Thus our formula from above becomes

TE = Cyl/2 x (0.85 x BP x d2 x s) / D
Where:
BP - Boiler Pressure (gauge pressure - psi)
0.85 - factor to account for losses in the engine, typically values between 0.7 and 0.85 were used by different manufacturers and railway companies.


The Theoretical TE is driven by the boiler gauge pressure. If the Boiler pressure is lower than max, it does not seem correct that at stationary a locomotive will generate its rated theoretical TE. This is also the same as noted on locomotive spec sheets I have seen, which give different tractive force apabilities and different boiler pressures.E.g. in document below:-

https://babel.hathit...eq=37&skin=2021

#7 User is offline   steamer_ctn 

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Posted 27 November 2021 - 07:15 PM

View Postjoe_star, on 27 November 2021 - 06:40 PM, said:

The Theoretical TE is driven by the boiler gauge pressure. If the Boiler pressure is lower than max, it does not seem correct that at stationary a locomotive will generate its rated theoretical TE. This is also the same as noted on locomotive spec sheets I have seen, which give different tractive force apabilities and different boiler pressures.E.g. in document below:-
OR uses the formula that you have quoted to calculate the "Max Theoretical TE" (MTTE).

The 0.85 factor reduces the boiler pressure to allow for steam loses, etc. Hence in reality the MTTE is not using the full boiler pressure of the boiler.

When would you expect the locomotive to reach its rated theoretical TE?

#8 User is offline   copperpen 

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Posted 28 November 2021 - 11:45 AM

The video shown by joe-star is clearly travelling up a stiff grade with a heavy consist in tow. In that situation, I would not expec tto see maxTE being applied to keep moving simply because of the nature of the steam locomotive. It will either move along at a steady pace with minor fluctuations in TE as each piston stroke is active, or it will stall on the hill, unable to haul the load. There should be zero hint of the code keeping the engine alive just because it can.

Tractive effort is the figure often quoted when comparing the powers of steam locomotives, but is misleading because tractive effort shows the ability to start a train, not the ability to haul it.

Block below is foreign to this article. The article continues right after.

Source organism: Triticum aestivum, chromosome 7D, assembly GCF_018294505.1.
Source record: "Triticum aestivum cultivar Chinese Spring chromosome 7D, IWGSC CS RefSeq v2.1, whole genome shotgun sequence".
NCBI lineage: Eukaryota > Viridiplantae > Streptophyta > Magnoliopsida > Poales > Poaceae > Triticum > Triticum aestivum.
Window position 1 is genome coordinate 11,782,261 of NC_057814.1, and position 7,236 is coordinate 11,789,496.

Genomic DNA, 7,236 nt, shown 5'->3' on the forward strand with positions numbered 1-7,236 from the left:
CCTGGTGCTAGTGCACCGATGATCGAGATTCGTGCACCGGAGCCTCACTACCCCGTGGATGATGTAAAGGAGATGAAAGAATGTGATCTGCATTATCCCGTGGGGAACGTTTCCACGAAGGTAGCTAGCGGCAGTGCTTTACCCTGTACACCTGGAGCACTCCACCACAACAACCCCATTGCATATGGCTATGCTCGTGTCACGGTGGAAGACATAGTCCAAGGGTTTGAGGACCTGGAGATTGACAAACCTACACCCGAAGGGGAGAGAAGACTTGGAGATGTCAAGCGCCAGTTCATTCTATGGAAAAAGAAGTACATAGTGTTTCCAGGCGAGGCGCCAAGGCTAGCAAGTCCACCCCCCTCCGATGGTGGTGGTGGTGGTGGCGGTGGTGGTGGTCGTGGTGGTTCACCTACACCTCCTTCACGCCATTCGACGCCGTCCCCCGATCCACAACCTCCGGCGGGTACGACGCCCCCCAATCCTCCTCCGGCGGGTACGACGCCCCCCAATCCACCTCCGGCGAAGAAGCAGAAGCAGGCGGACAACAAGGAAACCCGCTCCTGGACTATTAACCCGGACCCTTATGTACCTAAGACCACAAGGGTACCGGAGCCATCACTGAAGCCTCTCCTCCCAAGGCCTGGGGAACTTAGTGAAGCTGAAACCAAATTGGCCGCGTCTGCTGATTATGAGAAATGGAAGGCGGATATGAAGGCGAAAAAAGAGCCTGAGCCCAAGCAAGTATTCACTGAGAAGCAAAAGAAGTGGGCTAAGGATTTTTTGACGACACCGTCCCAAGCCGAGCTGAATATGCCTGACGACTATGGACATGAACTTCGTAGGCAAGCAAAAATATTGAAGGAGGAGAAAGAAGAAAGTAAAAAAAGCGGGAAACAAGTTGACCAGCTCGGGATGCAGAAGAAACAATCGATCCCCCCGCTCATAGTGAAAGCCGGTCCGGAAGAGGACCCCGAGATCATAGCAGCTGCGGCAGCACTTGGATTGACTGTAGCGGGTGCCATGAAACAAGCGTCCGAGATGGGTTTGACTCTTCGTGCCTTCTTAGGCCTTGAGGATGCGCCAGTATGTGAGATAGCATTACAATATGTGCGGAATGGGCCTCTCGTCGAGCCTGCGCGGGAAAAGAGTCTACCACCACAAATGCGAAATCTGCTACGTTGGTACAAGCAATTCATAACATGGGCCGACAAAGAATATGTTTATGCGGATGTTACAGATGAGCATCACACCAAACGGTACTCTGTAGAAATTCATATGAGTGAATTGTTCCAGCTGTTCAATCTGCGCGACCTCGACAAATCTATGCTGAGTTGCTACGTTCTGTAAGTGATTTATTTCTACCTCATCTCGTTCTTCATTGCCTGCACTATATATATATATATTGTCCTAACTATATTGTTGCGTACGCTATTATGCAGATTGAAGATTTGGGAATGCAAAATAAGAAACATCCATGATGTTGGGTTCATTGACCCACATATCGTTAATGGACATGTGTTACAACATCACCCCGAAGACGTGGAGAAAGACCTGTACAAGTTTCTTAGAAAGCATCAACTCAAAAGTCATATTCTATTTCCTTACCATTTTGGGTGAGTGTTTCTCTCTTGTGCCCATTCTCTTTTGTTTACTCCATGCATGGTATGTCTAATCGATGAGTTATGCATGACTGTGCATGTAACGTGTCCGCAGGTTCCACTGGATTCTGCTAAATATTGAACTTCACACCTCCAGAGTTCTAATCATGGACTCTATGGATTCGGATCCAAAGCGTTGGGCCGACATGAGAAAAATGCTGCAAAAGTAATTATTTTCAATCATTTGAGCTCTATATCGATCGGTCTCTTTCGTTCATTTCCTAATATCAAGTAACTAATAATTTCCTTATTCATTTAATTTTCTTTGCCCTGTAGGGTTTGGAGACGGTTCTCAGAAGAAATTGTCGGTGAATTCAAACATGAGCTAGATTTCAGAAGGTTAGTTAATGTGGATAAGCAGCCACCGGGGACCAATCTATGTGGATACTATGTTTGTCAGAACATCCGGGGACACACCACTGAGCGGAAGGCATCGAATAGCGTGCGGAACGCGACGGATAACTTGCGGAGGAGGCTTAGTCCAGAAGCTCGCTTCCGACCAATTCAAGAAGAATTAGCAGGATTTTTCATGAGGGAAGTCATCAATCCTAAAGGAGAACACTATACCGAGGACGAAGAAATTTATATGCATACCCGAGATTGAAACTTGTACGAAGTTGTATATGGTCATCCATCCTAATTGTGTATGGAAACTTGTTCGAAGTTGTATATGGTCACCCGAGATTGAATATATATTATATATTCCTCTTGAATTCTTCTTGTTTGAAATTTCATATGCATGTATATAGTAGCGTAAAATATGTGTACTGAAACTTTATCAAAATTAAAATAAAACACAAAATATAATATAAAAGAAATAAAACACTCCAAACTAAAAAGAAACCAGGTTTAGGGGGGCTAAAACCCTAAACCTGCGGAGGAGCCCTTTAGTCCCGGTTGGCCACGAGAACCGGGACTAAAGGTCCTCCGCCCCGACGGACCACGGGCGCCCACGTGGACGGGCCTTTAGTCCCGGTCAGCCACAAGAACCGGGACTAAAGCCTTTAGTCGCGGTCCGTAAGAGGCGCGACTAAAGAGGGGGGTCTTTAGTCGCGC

Back when Al Krug had an active website, he had a calculator that would work out the required HP to haul a given weight up a given grade at a required speed. From that you could work out how many locomotives you would need to get the train over the hill

#9 User is offline   R H Steele 

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Posted 28 November 2021 - 12:52 PM

View Postcopperpen, on 28 November 2021 - 11:45 AM, said:

Back when Al Krug had an active website, he had a calculator that would work out the required HP to haul a given weight up a given grade at a required speed. From that you could work out how many locomotives you would need to get the train over the hill
Apologies http://www.elvastower.com/forums/public/style_emoticons/default/offtopic.gifI always found that calculator useful, does anyone have the proper formula that the calculator was based upon?


#10 User is offline   joe_star 

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Posted 28 November 2021 - 08:37 PM

View Poststeamer_ctn, on 27 November 2021 - 07:15 PM, said:

OR uses the formula that you have quoted to calculate the "Max Theoretical TE" (MTTE).

The 0.85 factor reduces the boiler pressure to allow for steam loses, etc. Hence in reality the MTTE is not using the full boiler pressure of the boiler.

When would you expect the locomotive to reach its rated theoretical TE?

Yes, plugging in the values for my locomoyivr as below:
Cylnder diameter x stroke = 22" x 26"
Driving wheel diameter = 56.5"
Rated Boiler Pressure = 160psi

Into the equation above gives exactly the tractive force of 30.5klbf, which in my understanding would only be delivered when the boiler is actually at 160psi, not at lower pressures.....

And the delivery of power to the wheels as noted by copperpen above, rather than the large changes seen today.